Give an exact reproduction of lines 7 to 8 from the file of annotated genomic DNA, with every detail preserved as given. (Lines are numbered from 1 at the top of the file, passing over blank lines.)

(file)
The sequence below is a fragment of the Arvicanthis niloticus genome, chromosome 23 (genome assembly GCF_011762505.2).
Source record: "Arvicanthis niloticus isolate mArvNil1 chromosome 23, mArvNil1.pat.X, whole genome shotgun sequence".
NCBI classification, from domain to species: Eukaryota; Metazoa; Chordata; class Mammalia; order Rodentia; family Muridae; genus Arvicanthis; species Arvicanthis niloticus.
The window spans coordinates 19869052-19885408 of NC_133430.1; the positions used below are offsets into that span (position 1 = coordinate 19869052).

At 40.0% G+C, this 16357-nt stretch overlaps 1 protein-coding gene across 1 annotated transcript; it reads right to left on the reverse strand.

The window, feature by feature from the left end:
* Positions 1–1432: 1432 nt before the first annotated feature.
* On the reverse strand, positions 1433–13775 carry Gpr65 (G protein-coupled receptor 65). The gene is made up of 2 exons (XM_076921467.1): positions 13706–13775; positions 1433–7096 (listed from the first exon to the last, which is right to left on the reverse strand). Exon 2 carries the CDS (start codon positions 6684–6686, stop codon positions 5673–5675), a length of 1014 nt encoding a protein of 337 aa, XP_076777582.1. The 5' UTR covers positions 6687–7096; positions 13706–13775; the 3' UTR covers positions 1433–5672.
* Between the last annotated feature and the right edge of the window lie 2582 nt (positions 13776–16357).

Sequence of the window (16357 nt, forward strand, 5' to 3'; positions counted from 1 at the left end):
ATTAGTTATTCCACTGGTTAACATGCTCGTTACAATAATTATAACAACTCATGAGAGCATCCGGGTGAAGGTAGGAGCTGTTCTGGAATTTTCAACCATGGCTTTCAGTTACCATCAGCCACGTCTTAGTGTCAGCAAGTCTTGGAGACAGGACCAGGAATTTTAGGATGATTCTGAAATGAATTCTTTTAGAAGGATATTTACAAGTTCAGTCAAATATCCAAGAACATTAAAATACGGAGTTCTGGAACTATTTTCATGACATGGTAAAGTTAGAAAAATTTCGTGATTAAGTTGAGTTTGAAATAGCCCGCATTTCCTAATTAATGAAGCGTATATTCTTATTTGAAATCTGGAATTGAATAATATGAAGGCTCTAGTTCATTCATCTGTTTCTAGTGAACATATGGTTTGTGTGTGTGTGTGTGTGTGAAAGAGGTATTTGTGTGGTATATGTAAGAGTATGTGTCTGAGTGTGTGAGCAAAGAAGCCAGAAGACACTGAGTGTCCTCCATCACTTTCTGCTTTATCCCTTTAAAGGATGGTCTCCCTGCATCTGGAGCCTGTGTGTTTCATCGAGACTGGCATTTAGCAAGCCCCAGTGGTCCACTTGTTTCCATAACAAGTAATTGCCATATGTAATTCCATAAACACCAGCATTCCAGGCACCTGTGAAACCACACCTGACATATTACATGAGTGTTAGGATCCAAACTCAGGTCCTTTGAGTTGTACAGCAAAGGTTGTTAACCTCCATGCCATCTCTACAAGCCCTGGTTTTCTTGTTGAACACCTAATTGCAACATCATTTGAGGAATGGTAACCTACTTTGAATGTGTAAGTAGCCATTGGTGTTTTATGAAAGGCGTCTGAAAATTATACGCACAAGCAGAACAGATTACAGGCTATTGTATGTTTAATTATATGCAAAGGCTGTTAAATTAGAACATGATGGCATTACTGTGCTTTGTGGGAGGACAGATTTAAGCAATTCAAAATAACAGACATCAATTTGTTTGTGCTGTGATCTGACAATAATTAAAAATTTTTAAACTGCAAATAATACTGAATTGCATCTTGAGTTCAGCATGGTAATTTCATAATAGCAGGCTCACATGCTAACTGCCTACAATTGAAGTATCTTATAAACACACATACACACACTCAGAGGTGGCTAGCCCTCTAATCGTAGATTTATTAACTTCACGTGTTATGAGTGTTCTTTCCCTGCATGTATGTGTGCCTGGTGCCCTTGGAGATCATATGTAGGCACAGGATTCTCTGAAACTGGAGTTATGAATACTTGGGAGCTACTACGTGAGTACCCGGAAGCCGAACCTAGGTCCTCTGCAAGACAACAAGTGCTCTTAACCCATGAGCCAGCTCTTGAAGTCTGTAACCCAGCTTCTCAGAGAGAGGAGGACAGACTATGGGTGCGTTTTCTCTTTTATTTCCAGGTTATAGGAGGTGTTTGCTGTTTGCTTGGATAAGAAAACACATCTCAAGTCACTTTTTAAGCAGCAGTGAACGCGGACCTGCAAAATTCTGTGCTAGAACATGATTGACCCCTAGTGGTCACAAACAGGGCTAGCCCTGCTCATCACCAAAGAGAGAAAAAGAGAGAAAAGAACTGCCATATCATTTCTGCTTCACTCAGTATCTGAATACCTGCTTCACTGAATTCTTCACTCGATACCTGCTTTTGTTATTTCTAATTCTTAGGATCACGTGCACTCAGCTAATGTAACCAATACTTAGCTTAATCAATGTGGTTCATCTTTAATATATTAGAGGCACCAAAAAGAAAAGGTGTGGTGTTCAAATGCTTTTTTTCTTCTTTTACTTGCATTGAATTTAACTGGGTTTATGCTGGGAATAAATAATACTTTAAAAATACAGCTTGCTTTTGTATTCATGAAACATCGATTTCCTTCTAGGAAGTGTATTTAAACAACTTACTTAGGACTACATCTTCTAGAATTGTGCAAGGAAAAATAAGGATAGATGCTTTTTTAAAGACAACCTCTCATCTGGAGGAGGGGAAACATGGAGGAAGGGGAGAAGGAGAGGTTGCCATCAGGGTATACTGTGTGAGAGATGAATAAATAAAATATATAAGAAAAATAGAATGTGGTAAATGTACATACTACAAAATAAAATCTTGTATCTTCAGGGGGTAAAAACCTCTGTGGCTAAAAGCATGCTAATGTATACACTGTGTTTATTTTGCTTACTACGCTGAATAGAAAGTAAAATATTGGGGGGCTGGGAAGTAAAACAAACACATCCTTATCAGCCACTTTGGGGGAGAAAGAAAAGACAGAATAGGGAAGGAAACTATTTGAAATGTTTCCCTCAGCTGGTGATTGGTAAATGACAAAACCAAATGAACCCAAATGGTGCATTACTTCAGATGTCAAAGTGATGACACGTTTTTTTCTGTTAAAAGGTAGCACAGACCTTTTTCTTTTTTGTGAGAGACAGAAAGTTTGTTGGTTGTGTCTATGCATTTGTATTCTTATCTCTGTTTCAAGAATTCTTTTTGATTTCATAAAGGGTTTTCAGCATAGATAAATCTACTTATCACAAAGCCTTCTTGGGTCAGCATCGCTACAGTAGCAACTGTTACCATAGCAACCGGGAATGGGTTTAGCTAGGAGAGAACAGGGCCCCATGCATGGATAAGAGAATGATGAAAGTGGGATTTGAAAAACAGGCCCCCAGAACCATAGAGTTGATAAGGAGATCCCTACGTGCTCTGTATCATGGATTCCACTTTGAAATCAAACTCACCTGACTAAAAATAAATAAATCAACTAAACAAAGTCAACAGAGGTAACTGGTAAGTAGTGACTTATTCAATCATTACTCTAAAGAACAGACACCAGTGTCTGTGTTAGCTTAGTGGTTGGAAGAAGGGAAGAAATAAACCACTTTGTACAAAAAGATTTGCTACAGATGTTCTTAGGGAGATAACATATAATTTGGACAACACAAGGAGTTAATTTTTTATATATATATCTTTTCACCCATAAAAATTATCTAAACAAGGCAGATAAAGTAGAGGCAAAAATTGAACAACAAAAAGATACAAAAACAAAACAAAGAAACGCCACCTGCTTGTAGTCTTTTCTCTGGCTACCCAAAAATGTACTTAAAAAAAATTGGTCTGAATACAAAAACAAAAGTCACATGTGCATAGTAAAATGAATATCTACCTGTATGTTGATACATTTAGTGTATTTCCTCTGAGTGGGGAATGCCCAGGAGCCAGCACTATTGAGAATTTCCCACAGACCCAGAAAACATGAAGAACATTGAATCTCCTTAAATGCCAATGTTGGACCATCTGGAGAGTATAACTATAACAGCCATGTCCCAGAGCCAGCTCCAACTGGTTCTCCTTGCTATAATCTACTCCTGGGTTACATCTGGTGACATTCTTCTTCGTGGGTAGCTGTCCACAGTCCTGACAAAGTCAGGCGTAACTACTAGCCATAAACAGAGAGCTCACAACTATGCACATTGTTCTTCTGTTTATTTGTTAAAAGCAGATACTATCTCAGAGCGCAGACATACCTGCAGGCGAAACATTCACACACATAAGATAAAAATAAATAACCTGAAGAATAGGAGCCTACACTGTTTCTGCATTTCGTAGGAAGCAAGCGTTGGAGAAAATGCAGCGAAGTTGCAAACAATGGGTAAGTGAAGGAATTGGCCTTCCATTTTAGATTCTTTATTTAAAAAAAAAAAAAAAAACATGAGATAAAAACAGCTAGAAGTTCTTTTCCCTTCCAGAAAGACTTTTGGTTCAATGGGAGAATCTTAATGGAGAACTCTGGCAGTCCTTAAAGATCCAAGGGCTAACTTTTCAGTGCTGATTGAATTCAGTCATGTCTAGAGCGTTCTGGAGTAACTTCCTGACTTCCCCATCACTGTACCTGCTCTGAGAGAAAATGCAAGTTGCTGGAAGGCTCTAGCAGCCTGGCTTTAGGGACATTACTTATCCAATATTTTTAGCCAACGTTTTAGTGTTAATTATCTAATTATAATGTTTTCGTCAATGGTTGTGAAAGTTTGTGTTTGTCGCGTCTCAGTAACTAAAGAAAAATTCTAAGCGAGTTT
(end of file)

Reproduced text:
* Positions 1–1432: 1432 nt before the first annotated feature.
* On the reverse strand, positions 1433–13775 carry Gpr65 (G protein-coupled receptor 65). The gene is made up of 2 exons (XM_076921467.1): positions 13706–13775; positions 1433–7096 (listed from the first exon to the last, which is right to left on the reverse strand). Exon 2 carries the CDS (start codon positions 6684–6686, stop codon positions 5673–5675), a length of 1014 nt encoding a protein of 337 aa, XP_076777582.1. The 5' UTR covers positions 6687–7096; positions 13706–13775; the 3' UTR covers positions 1433–5672.